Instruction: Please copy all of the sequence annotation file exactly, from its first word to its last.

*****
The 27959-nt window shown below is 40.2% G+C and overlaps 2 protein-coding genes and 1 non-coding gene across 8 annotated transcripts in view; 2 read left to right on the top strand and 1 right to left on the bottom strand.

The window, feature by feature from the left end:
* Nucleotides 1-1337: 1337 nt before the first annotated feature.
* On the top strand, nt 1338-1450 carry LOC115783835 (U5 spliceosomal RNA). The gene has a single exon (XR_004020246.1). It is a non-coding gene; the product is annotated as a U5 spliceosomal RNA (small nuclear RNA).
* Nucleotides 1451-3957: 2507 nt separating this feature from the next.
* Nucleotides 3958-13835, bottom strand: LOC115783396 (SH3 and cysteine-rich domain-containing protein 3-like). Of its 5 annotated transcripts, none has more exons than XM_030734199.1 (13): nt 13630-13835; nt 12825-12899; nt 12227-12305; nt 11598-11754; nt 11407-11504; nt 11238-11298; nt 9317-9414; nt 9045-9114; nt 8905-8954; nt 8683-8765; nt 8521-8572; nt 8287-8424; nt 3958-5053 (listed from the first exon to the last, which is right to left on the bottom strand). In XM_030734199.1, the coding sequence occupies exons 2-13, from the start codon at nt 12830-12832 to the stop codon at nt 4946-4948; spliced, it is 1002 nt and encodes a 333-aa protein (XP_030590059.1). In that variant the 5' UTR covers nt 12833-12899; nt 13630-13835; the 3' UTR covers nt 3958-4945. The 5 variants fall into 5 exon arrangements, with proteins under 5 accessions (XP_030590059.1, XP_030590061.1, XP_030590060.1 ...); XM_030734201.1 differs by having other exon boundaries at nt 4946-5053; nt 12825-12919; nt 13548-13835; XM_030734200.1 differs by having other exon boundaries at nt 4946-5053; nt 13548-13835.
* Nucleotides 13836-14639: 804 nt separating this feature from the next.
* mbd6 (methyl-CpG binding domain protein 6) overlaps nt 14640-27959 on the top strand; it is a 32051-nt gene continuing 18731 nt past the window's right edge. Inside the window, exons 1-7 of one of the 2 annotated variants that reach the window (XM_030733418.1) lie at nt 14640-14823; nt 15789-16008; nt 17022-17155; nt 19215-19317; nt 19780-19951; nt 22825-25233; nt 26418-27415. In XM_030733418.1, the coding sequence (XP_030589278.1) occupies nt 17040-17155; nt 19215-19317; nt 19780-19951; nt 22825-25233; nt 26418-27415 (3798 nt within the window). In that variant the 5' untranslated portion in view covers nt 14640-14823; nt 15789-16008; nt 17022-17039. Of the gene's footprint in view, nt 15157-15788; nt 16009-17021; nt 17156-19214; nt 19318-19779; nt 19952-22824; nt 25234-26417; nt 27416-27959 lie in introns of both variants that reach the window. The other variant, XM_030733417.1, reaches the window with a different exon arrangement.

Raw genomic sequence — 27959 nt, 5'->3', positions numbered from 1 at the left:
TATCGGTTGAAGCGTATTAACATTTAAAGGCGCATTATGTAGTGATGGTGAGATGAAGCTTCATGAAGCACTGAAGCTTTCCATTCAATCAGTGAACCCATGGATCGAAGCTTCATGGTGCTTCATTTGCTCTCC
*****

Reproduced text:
The 27959-nt window shown below is 40.2% G+C and overlaps 2 protein-coding genes and 1 non-coding gene across 8 annotated transcripts in view; 2 read left to right on the top strand and 1 right to left on the bottom strand.

The window, feature by feature from the left end:
* Nucleotides 1-1337: 1337 nt before the first annotated feature.
* On the top strand, nt 1338-1450 carry LOC115783835 (U5 spliceosomal RNA). The gene has a single exon (XR_004020246.1). It is a non-coding gene; the product is annotated as a U5 spliceosomal RNA (small nuclear RNA).
* Nucleotides 1451-3957: 2507 nt separating this feature from the next.
* Nucleotides 3958-13835, bottom strand: LOC115783396 (SH3 and cysteine-rich domain-containing protein 3-like). Of its 5 annotated transcripts, none has more exons than XM_030734199.1 (13): nt 13630-13835; nt 12825-12899; nt 12227-12305; nt 11598-11754; nt 11407-11504; nt 11238-11298; nt 9317-9414; nt 9045-9114; nt 8905-8954; nt 8683-8765; nt 8521-8572; nt 8287-8424; nt 3958-5053 (listed from the first exon to the last, which is right to left on the bottom strand). In XM_030734199.1, the coding sequence occupies exons 2-13, from the start codon at nt 12830-12832 to the stop codon at nt 4946-4948; spliced, it is 1002 nt and encodes a 333-aa protein (XP_030590059.1). In that variant the 5' UTR covers nt 12833-12899; nt 13630-13835; the 3' UTR covers nt 3958-4945. The 5 variants fall into 5 exon arrangements, with proteins under 5 accessions (XP_030590059.1, XP_030590061.1, XP_030590060.1 ...); XM_030734201.1 differs by having other exon boundaries at nt 4946-5053; nt 12825-12919; nt 13548-13835; XM_030734200.1 differs by having other exon boundaries at nt 4946-5053; nt 13548-13835.
* Nucleotides 13836-14639: 804 nt separating this feature from the next.
* mbd6 (methyl-CpG binding domain protein 6) overlaps nt 14640-27959 on the top strand; it is a 32051-nt gene continuing 18731 nt past the window's right edge. Inside the window, exons 1-7 of one of the 2 annotated variants that reach the window (XM_030733418.1) lie at nt 14640-14823; nt 15789-16008; nt 17022-17155; nt 19215-19317; nt 19780-19951; nt 22825-25233; nt 26418-27415. In XM_030733418.1, the coding sequence (XP_030589278.1) occupies nt 17040-17155; nt 19215-19317; nt 19780-19951; nt 22825-25233; nt 26418-27415 (3798 nt within the window). In that variant the 5' untranslated portion in view covers nt 14640-14823; nt 15789-16008; nt 17022-17039. Of the gene's footprint in view, nt 15157-15788; nt 16009-17021; nt 17156-19214; nt 19318-19779; nt 19952-22824; nt 25234-26417; nt 27416-27959 lie in introns of both variants that reach the window. The other variant, XM_030733417.1, reaches the window with a different exon arrangement.

Raw genomic sequence — 27959 nt, 5'->3', positions numbered from 1 at the left:
TATCGGTTGAAGCGTATTAACATTTAAAGGCGCATTATGTAGTGATGGTGAGATGAAGCTTCATGAAGCACTGAAGCTTTCCATTCAATCAGTGAACCCATGGATCGAAGCTTCATGGTGCTTCATTTGCTCTCC